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Jul 2018
there are two dimensions
to this living.
One is the surface,
the ethereal,
the light to the dark.
The shadow to the skin:
The depth of pigment.
But then, there is the deeper sin
the battering within.
The judgment of blackness
based on skin.
It has hounded us,
through our history,
from House to field.
from basketball court
to court house.
From boardroom
to dorm room
to class room
to living room.
Granny used to say,
ooh girl you've got good hair.
Nice and wavy,
like your grandpappy's.
Used to say,
see you're the pretty one.
Running her fingertips
along our cheeks,
mired in awe
of our caramel complexion.
while like tar,
it stuck to the minds
of our classmates,
With jealousy
they said light-skinned,
not black enough,
not us enough.
not us enough.
when one day in class,
the teacher had asked,
"what do mommy and daddy do?"
Works for the state.
we piped up proudly,
"my mommy and daddy have college degrees,
one creates houses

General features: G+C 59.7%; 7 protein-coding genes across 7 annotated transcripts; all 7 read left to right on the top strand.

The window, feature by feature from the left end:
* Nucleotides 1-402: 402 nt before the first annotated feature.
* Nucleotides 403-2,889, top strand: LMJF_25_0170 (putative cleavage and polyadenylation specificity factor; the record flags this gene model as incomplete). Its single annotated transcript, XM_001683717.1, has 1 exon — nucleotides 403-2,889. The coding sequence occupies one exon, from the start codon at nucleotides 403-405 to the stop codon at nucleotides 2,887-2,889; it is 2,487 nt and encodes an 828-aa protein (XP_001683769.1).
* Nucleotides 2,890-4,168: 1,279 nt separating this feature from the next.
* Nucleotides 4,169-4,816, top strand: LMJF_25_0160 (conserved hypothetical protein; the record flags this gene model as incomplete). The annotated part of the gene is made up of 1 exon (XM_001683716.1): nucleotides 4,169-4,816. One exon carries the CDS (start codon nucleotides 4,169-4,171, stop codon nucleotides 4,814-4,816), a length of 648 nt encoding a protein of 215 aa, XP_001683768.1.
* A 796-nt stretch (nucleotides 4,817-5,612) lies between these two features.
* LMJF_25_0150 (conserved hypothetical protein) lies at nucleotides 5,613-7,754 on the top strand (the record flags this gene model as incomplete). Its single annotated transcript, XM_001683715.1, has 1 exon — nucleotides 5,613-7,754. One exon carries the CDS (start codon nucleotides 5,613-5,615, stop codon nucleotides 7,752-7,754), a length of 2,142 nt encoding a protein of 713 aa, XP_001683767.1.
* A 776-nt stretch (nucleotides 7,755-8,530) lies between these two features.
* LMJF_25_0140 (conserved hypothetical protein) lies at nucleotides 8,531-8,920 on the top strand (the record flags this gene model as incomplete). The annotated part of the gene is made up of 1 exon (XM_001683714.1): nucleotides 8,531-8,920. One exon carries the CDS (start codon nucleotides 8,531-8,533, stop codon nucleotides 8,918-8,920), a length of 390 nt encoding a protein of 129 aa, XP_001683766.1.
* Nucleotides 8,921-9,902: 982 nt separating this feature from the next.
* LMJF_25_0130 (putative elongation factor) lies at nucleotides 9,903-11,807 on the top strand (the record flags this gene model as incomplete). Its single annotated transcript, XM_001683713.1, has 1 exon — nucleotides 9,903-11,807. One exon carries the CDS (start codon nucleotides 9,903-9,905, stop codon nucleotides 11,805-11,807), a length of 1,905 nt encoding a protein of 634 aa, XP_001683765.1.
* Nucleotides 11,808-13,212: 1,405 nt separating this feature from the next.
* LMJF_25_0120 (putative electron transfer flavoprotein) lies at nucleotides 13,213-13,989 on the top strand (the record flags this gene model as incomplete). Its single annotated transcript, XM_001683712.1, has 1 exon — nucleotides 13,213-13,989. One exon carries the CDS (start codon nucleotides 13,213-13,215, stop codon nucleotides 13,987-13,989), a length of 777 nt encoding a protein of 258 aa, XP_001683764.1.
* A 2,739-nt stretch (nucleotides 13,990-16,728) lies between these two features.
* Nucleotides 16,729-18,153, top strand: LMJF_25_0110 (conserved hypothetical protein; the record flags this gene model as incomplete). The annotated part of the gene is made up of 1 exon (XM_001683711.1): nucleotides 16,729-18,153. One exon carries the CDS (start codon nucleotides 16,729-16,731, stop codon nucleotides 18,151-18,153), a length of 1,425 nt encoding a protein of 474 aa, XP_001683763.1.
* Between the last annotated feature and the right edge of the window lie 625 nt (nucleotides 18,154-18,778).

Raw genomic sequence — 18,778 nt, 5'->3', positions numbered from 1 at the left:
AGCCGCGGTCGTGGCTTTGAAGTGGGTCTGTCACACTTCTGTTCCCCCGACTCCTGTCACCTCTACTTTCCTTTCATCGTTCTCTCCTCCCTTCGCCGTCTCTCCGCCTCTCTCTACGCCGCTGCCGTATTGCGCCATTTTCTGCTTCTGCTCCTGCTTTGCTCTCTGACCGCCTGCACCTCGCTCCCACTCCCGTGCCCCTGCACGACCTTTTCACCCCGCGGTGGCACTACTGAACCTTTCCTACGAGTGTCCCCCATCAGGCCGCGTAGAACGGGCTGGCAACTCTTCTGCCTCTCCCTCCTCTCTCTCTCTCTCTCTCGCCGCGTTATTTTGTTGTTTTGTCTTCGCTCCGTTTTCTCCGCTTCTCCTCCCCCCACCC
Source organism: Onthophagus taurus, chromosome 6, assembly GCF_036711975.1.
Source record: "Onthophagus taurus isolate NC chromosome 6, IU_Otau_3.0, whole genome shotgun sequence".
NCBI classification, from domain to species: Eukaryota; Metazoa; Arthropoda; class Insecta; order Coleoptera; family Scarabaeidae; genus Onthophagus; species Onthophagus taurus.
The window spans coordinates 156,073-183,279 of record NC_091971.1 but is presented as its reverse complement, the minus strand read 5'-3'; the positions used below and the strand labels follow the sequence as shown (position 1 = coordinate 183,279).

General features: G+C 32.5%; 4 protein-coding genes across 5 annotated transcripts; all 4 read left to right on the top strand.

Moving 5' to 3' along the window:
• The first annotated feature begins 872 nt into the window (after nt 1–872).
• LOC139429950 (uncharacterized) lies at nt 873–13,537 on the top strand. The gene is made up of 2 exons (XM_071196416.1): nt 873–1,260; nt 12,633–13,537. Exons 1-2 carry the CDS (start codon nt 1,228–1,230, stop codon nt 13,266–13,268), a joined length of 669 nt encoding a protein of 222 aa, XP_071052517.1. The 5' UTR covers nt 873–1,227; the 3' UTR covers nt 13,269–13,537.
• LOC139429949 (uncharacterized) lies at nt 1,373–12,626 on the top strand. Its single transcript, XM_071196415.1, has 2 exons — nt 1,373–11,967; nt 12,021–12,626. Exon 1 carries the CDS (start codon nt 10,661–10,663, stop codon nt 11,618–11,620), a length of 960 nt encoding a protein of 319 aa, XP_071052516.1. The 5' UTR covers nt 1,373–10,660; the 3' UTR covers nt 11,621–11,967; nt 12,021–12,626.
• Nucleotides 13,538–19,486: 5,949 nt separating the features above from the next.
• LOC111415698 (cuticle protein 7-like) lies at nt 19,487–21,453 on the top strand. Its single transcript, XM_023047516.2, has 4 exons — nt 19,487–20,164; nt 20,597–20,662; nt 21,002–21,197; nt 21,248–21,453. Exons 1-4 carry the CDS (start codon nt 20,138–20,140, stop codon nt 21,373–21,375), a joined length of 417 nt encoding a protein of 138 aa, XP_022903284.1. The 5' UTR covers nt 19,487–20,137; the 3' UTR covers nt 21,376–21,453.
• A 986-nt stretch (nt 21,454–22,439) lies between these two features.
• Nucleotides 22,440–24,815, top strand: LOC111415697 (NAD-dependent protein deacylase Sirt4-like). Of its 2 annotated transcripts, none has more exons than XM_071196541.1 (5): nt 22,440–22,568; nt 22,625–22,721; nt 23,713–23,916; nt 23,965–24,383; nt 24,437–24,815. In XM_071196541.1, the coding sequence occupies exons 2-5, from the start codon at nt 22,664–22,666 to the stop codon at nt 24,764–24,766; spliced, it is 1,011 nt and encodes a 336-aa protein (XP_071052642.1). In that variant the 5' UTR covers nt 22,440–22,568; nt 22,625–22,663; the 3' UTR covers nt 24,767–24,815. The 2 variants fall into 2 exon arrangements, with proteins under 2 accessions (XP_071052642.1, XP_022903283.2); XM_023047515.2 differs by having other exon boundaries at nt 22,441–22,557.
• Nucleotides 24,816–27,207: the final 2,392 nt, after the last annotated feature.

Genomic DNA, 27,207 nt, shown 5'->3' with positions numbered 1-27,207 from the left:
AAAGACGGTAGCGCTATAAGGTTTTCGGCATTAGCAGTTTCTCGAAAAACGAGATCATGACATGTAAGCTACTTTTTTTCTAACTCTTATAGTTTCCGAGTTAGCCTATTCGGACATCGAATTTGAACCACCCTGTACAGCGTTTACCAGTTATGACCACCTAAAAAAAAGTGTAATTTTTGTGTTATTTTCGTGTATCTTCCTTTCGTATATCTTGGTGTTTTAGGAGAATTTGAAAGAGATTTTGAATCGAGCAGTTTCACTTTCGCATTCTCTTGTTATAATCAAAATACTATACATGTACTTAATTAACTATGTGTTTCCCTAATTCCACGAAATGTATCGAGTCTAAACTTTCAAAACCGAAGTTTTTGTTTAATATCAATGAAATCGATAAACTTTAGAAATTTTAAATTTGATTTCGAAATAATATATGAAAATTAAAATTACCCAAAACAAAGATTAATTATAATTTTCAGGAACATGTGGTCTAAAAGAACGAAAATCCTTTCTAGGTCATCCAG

the other works in network security"
all the while,
our classmates had laughed,
made fun of us,
"so, that's why you don't talk black"
Two smart ******,
bred a smart *****.
And so the story of us,
had morphed
from the days of Angela Davis,
to this new form of self-hatred.
the valley between us
suffered a cataclysm
and became a canyon.
Continued to grow,
our skin a stain,
and as actors we had to train,
mellowing our dialect
just to make it seem as if we had intellect,
cause we all know a succesful black man,
has two distinct voices,
and not through his own choices,
it is bred from necessity.
can't sit in front of white man
and talk like pickaninny.
got so comfortable out of our own skin,
that we felt we were the ones
digging out the edges of the canyon.
So far thrown from blackness
that maybe this is how they separate us,
make us hate ourselves
and love they wealth.
make us hate our hair
and love they locks.
Cause like superheroes
we switch from day out
to day in.
Being dark, light or caramel complexioned
we stay hounded by
how close we get to whitening.
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